of the United States.

  3. Bruce November 26, 2011 at 10:30 AM

    time to load up your guns america , take out your president and shoot the fucker

    Reply
    • Anonymous November 28, 2011 at 6:16 PM

      that is some scary shit!
      i live in canada and this even scares me!
      also, our canadian government basically does whatever the usa tells it to do!
      so, it is not a stretch to see this being implemented on canadian citizens
      also, i am(was) a strong supporter of obama(even tho i cant vote there)…and as such a hardcore diehard liberal. but if this gets passed by the senate then obama will be merely proving himself a hand puppet of the military and corporate powers

      Reply
  4. Anonymous November 26, 2011 at 11:09 AM

    Section 1031.d of subtitle D: “Constitutional Limitation on Applicability to United States Persons- The authority to detain a person under this section does not extend to the detention of citizens or lawful resident aliens of the United States on the basis of conduct taking place within the United States except to the extent permitted by the Constitution of the United States.”

    Reply
  5. antonietta ferrari November 26, 2011 at 1:09 PM

    USA Has:
    Caused Drought – Now they have drought.
    Starved Millions – Now millions are starving.
    Caused Floods – Now they have floods.
    Destroyed Millions of Homes – Now Homes are being destroyed.
    Destroyed the Infra-structure
    of Many nations. – Now theirs are being destroyed.
    Killed Millions – Now they are being killed.
    Plundered Nations – Now they are being plundered.
    Tortured Millions – Yet to happen in a big way.
    Enslaved Millions – Yet to happen in a big way.
    God Is Not Mocked
    http://www.peterjamesx.com/docs/God%20Is%20Not%20Mocked.htm

    Reply
    • Anonymous November 27, 2011 at 3:48 PM

      that’s f’d up

      Reply
  6. Big M November 26, 2011 at 7:34 PM

    Let’s make something perfectly clear. Screw the CONstitution. It isn’t legally binding on ANYBODY. These bought and paid for Zionist enablers in DC (and in state legislatures) are NOT “representatives” of “the people.” They have NO legal or moral authority whatsoever. EVERYBODY, including these canaille in each and every state legislature, need to disown these scum forever. Every state in this “union” needs to go back to the Articles of Confederation and Perpetual Union, establish their own state banks, denounce and absolutely renounce and dissolve this “union” made in Hell, and go forward from there. It’s either that, or remove DC permanently from the face of the Earth.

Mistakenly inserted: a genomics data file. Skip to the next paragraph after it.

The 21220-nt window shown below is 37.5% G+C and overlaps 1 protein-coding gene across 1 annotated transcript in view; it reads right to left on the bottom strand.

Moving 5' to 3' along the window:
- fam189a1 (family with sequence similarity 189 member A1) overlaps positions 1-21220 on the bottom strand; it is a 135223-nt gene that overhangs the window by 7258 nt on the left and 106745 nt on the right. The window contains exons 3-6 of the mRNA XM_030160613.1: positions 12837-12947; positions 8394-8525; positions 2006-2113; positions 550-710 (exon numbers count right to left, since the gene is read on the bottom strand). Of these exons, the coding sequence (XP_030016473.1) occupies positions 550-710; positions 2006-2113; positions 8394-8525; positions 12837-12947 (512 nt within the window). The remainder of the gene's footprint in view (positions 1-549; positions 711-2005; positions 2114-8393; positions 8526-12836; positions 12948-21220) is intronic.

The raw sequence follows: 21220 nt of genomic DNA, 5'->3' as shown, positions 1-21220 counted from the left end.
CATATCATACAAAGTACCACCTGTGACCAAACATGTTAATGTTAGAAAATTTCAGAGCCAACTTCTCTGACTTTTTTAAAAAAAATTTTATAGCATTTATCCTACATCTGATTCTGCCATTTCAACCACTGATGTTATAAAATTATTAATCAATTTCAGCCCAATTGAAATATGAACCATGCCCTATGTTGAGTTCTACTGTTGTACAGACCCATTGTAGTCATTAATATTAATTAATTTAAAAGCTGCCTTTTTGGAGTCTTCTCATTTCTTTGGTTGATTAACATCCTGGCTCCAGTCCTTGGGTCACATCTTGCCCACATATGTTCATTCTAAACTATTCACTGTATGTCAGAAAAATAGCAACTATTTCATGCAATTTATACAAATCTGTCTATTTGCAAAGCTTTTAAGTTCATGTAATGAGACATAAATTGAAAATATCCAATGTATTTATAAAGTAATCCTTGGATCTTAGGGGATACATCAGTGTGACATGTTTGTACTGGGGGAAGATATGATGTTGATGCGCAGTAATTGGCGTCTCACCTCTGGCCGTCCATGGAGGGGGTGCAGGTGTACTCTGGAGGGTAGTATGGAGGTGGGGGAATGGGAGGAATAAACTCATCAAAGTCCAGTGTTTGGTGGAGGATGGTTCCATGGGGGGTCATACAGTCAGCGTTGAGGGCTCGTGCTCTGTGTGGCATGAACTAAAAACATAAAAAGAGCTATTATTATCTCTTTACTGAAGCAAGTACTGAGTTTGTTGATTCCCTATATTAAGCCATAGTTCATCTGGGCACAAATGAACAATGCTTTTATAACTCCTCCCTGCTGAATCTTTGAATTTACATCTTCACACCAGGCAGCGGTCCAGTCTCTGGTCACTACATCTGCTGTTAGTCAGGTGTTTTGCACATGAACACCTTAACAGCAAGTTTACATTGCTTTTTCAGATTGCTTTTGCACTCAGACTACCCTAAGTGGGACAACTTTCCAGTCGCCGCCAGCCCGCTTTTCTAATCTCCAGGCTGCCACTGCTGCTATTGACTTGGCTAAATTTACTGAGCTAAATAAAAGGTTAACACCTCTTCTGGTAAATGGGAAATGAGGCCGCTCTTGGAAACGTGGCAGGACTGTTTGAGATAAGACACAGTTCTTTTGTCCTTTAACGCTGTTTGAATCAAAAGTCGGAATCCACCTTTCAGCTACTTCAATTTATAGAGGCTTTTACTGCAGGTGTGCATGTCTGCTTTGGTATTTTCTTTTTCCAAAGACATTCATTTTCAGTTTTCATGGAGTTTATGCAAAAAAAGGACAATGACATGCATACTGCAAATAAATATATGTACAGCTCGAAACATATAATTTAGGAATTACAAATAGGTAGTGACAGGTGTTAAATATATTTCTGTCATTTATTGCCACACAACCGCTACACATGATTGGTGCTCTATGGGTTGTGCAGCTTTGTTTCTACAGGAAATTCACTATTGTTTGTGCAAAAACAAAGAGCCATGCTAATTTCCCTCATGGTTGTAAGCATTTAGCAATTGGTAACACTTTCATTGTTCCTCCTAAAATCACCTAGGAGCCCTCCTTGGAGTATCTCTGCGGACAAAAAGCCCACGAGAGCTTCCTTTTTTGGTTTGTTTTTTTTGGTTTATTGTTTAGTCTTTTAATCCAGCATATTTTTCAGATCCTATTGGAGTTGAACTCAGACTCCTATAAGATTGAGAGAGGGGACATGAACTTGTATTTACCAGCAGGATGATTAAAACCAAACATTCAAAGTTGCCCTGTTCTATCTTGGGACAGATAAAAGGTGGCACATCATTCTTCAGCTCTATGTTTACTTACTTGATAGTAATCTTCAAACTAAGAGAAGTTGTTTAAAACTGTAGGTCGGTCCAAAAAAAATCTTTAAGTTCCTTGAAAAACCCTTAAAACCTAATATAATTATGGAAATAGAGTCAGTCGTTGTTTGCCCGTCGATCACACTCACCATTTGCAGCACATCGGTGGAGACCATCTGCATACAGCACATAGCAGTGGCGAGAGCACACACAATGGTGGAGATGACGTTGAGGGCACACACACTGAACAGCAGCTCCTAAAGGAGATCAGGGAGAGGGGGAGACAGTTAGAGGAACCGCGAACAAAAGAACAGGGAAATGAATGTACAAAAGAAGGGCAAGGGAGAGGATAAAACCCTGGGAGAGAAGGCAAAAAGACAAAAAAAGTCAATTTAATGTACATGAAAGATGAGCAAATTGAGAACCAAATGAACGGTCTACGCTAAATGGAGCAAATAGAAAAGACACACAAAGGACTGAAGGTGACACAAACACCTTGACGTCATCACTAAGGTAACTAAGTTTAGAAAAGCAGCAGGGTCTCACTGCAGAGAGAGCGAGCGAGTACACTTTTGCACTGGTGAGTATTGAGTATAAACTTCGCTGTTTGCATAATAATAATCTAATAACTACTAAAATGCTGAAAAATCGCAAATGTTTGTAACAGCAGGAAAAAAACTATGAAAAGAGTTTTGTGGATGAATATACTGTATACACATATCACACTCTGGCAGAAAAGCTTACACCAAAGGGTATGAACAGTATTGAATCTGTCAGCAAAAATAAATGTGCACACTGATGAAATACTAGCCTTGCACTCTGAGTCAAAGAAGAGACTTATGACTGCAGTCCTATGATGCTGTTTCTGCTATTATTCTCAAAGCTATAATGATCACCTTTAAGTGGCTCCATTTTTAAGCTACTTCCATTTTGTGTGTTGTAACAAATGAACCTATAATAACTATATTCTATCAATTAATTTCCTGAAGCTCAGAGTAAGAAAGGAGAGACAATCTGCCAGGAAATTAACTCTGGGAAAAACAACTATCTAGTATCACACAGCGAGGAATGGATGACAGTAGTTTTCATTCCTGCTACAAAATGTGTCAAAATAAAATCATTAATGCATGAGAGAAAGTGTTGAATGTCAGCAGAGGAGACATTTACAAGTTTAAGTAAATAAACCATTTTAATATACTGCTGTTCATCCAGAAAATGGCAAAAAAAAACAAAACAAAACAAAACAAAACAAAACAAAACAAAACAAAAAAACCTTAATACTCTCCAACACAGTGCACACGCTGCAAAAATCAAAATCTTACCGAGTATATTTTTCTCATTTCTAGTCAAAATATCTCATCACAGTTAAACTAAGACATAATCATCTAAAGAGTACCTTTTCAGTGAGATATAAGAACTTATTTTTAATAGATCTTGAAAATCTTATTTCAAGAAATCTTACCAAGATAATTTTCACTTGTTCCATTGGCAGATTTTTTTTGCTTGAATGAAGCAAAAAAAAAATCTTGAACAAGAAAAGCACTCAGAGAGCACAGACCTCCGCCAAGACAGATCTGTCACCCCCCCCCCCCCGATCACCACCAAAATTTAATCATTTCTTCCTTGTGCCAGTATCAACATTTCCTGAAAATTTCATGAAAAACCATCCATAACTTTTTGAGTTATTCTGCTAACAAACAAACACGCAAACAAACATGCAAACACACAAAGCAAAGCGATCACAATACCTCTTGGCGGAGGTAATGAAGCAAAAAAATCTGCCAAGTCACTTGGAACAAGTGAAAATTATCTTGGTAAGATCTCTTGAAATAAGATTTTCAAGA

“Your call.”

    Reply
  7. amicusbriefs November 26, 2011 at 7:35 PM

    This is Congress’ attempt to circumvent growing Tenth Amendment and Sheriff’s resistance to Federal power abuse. As American resistance solidifies, more bills with greater tyranny will be authored, or already are written and waiting, as was PATRIOT.

    Reply
  8. Anonymous November 27, 2011 at 12:36 AM

    http://www.constitution.org/uslaw/16amjur2nd.htm

    Reply
  9. Anonymous November 27, 2011 at 1:21 AM

    All of this was prophetically detailed in William Coopers book “Behold a Pale Horse,” which I read the night before the OKC bombing, which was also predicted along with 9/11. Cooper was an ex-Special Ops member of the US military. After many attempts, he was finally assassinated by law enforcement some years ago.

    Our Constitution has been decimated and Cooper gives one the blueprint complete with Library of Congress references for Executive Orders and other legislative addenda that predate the current administration.

    Check it out. But be prepared to give your name and address to whatever sellar of the book. And this was true since its publication.

    Reply
  10. Anonymous November 27, 2011 at 11:15 AM

    Section 1031 subsection (d) Constitutional Limitation on Applicability to United States Persons- The authority to detain a person under this section does not extend to the detention of citizens or lawful resident aliens of the United States on the basis of conduct taking place within the United States except to the extent permitted by the Constitution of the United States.

    Reply
    • Anonymous November 27, 2011 at 11:32 AM

      Define the term “United States” as it applies to this legislation.

      Reply
      • Randy January 2, 2012 at 2:47 PM

        DC

        Reply
    • Anonymous December 1, 2011 at 12:45 PM

      Also, look at what the PATRIOT act allows them to do. They can disregard this statement while using the PATRIOT act on your ass.

      Reply
  11. Future human November 28, 2011 at 2:41 AM

    Criminal wardens, innocent prisoners. This is a law along the lines of the humorous joke that George W. Bush used to find entertaining, the plea “Please don’t kill me, please don’t kill me,” he really thought that was funny. You see how people can remain in defiance of the law and reason and what is right in the face of all eviidence, not me or any other citizen, but the ones proposing this law. This is just pure bully power defiance that flies in the face of any modicum or semblance of rationality or law. The law being proposed is based in pure nasty bad attitude. “Because we can,” or “Because we said so.”

    Reply
  12. Pingback: My News Summary – 29 Nov 2011 « Posts by Barrie

  13. janus November 28, 2011 at 6:20 PM

    Bible, Revelation 6:8: “And I looked, and behold a pale horse: and his name that sat on him was Death, and Hell followed with him….”

    Reply
  14. avocat italie December 25, 2011 at 7:30 PM

    What i don’t realize is actually how you are now not really much more smartly-preferred than you may be right now. You’re so intelligent. You already know thus considerably when it comes to this subject, made me personally consider it from numerous varied angles. Its like women and men are not interested unless it’s something to accomplish with Lady gaga! Your individual stuffs outstanding. At all times maintain it up!

    Reply